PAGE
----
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In Memoriam

In Memory of Dr. Ronald A. Finke (1950-2015)

Dr. Ronald A. Finke

With great sadness, the Department of Psychology at Texas State University announces the death of Dr. Ron Finke on November 4, 2015. Ron was an esteemed member of the Bobcat family and was a friendly and well-known face in the San Marcos community. He will be missed by his students, colleagues, and friends.

Ron earned a BS in Physics in 1972 and a BA in Psychology in 1974, both from the University of Texas at Austin. He earned a PhD in Experimental Psychology from Massachusetts Institute of Technology in 1979, where his dissertation was entitled “Experimental Investigations of Imagery Reafference.” He completed post-doctoral positions at Cornell University and Stanford University, followed by faculty positions as Assistant Professor at the University of California at Davis, Associate Professor at the State University of New York at Stonybrook, and Associate Professor at Texas A&M University. Following a 10-year hiatus from academia, Ron served as a Senior Lecturer at Texas State University from 2008 until the time of his death.

Ron is best known for his work on mental imagery and creative cognition, which is cited in numerous textbooks. He was interested in the benefits and techniques of chaotic thinking as well as the nature of irrational thinking in modern society. In his later years, Ron assembled a large collection of stories regarding life in San Marcos, Texas.

Ron had a variety of interests throughout his life. He was president of his high school model rocket club and later competed in table tennis at the highest levels, ascending to a ranking of second in the nation. In San Marcos, he became a certified bicycle mechanic, spending many happy hours at Al’s Bike Shop. He was a fan of stand-up comedy, Texas BBQ, and all books written by Tim Dorsey. Ron is survived by his younger sister, Janet and her family.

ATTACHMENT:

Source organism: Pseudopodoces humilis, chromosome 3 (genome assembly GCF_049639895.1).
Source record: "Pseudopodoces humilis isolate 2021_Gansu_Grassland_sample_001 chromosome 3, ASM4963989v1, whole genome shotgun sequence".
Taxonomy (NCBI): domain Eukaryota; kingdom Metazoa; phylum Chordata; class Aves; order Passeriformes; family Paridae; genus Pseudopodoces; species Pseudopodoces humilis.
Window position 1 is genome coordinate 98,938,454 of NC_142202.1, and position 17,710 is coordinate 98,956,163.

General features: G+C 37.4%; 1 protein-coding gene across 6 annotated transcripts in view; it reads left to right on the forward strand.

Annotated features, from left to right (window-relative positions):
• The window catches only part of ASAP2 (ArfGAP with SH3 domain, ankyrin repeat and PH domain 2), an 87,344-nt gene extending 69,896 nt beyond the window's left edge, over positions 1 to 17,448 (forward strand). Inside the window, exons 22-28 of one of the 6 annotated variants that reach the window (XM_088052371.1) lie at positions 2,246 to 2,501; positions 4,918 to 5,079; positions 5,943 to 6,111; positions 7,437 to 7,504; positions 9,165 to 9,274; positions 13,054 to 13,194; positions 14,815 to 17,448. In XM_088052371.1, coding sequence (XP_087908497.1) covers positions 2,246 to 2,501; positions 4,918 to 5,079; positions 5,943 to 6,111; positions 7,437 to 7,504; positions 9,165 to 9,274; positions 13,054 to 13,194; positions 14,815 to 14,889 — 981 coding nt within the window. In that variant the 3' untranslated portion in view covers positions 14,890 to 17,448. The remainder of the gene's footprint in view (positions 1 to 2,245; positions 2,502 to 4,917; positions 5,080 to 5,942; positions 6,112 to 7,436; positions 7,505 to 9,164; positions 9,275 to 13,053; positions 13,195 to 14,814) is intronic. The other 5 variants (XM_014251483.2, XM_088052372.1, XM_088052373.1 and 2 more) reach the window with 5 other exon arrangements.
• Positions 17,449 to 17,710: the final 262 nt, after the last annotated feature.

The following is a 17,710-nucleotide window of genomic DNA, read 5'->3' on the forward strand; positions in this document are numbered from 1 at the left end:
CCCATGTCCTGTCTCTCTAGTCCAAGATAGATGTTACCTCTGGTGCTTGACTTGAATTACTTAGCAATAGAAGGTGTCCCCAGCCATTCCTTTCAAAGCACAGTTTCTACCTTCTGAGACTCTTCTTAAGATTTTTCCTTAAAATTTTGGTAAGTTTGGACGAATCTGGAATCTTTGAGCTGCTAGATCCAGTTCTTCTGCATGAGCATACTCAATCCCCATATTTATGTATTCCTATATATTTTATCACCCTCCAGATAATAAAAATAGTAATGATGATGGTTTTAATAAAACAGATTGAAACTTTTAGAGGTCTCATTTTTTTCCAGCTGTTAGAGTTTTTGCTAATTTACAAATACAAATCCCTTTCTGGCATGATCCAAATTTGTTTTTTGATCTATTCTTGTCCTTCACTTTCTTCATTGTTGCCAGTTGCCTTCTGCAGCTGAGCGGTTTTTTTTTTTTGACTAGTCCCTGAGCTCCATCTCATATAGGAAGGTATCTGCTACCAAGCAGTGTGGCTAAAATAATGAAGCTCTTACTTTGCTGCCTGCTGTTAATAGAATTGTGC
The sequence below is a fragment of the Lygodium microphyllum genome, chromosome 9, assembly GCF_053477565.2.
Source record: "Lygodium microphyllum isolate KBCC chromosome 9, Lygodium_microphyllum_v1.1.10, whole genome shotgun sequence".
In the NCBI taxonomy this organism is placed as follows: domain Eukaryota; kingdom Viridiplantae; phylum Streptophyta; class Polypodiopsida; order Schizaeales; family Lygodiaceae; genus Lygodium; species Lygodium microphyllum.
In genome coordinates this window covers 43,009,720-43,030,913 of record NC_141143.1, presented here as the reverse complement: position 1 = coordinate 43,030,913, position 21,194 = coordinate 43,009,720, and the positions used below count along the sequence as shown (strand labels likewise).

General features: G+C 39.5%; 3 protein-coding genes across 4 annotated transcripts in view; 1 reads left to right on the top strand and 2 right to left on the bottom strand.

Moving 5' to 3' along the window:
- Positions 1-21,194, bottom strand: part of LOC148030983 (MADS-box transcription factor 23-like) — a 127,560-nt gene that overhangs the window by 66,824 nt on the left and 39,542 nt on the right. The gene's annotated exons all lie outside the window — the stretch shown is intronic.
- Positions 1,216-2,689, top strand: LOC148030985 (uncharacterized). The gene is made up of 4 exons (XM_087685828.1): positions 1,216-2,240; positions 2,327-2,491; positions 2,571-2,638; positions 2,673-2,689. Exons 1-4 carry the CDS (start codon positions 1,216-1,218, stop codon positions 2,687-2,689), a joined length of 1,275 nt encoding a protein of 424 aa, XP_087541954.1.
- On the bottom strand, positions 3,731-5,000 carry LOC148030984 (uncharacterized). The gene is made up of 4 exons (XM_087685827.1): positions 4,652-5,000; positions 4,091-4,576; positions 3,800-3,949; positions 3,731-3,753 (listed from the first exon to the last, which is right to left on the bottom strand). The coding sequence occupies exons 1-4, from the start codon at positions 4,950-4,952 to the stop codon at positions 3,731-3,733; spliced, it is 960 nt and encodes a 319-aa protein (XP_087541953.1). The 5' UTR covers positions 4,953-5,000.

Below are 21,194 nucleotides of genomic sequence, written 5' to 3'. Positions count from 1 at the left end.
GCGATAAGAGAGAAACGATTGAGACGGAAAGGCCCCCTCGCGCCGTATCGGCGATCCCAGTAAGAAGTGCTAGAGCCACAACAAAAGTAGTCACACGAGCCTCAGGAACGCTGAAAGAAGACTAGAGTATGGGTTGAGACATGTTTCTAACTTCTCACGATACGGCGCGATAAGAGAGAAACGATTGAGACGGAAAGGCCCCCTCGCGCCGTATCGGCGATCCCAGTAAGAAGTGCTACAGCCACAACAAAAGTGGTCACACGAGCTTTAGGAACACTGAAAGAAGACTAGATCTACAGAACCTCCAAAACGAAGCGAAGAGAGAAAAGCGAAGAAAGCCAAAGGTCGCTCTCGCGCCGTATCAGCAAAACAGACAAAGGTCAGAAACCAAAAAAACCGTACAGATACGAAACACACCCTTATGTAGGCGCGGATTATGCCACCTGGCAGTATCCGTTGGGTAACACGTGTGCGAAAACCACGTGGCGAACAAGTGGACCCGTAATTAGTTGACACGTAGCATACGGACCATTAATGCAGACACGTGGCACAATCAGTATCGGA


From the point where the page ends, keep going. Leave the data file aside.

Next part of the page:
Selected Publications:


Finke, R. A. (1989). Principles of Mental Imagery. Cambridge, MA: MIT Press.

Finke, R. A. (1990). Creative Imagery: Discoveries and Inventions in Visualization. Hillsdale, NJ: Lawrence Erlbaum Associates.

Finke, R. A., & Bettle, J. (1996). Chaotic Cognition: Principles and Applications. Hillsdale, NJ: Lawrence Erlbaum Associates.

Finke, R. A., Ward, T. B., & Smith, S. M. (1992). Creative Cognition: Theory, Research, and Applications. Cambridge, MA: MIT Press.

Smith, S. M., Ward, T. B., & Finke, R. A. (Eds.). (1995). The creative cognition approach. Cambridge, MA: MIT Press.

Ward, T. B., Finke, R. A., & Smith, S. M. (1995). Creativity and the Mind: Discovering the Genius Within. New York: Plenum Press.



Finke, R. A., & Freyd, J. J. (1989). Mental extrapolation and cognitive penetration. Journal of Experimental Psychology: General, 118, 403-410.

Finke, R. A., Pinker, S., & Farah, M. (1989). Reinterpreting visual patterns in mental imagery. Cognitive Science, 13, 51-78.

Finke, R. A. (1986, March). Mental imagery and the visual system. Scientific American, 254, 88-95.

Finke, R. A. (1985). Theories relating mental imagery to perception. Psychological Bulletin, 98, 236-259.

Finke, R. A., & Kurtzman, H. S. (1981). Mapping the visual field in mental imagery. Journal of Experimental Psychology: General, 110, 501-517.

Finke, R. A. (1980). Levels of equivalence in imagery and perception. Psychological Review, 87, 113-131.